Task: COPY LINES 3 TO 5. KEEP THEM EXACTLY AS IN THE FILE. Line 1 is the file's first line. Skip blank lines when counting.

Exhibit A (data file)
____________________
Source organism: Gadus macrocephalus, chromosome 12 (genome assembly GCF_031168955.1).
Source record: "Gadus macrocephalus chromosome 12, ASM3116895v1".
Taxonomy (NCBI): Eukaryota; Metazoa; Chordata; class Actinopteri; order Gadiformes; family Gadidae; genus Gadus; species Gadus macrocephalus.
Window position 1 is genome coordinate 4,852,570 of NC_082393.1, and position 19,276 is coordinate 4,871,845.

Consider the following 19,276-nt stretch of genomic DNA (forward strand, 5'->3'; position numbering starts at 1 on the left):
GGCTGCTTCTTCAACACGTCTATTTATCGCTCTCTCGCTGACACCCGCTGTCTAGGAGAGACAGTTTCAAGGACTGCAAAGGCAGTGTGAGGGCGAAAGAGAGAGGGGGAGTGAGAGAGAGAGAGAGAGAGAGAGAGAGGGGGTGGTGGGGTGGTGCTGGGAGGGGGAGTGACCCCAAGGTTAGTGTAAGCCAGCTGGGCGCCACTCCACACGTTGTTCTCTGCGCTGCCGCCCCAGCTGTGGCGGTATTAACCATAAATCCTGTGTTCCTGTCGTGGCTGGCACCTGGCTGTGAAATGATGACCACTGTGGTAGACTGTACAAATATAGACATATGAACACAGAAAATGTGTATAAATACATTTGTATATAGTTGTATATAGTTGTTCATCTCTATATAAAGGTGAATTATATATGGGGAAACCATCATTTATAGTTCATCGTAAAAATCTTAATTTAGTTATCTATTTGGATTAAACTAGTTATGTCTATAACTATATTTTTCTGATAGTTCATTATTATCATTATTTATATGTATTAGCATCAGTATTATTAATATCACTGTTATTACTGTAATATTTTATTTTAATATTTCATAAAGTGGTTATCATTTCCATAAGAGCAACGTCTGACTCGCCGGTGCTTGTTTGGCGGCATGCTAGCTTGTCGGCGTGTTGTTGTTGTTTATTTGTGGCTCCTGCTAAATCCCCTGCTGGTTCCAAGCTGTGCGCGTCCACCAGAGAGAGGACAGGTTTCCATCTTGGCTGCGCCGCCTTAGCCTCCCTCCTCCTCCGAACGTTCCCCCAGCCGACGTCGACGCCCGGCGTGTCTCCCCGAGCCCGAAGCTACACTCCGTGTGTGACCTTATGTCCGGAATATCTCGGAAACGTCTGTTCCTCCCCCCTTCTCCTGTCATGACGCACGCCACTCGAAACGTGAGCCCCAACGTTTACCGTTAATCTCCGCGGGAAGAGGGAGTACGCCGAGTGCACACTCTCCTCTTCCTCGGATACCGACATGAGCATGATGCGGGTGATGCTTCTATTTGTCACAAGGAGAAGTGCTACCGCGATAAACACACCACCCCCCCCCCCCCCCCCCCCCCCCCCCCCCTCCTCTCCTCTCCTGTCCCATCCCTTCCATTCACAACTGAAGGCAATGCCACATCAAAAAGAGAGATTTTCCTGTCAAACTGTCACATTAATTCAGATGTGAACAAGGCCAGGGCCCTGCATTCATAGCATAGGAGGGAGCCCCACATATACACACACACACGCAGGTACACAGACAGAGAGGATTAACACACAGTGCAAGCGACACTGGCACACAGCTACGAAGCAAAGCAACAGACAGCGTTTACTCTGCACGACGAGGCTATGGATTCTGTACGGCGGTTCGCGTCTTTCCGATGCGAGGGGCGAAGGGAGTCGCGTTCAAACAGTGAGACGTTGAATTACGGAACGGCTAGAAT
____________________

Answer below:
Taxonomy (NCBI): Eukaryota; Metazoa; Chordata; class Actinopteri; order Gadiformes; family Gadidae; genus Gadus; species Gadus macrocephalus.
Window position 1 is genome coordinate 4,852,570 of NC_082393.1, and position 19,276 is coordinate 4,871,845.

Consider the following 19,276-nt stretch of genomic DNA (forward strand, 5'->3'; position numbering starts at 1 on the left):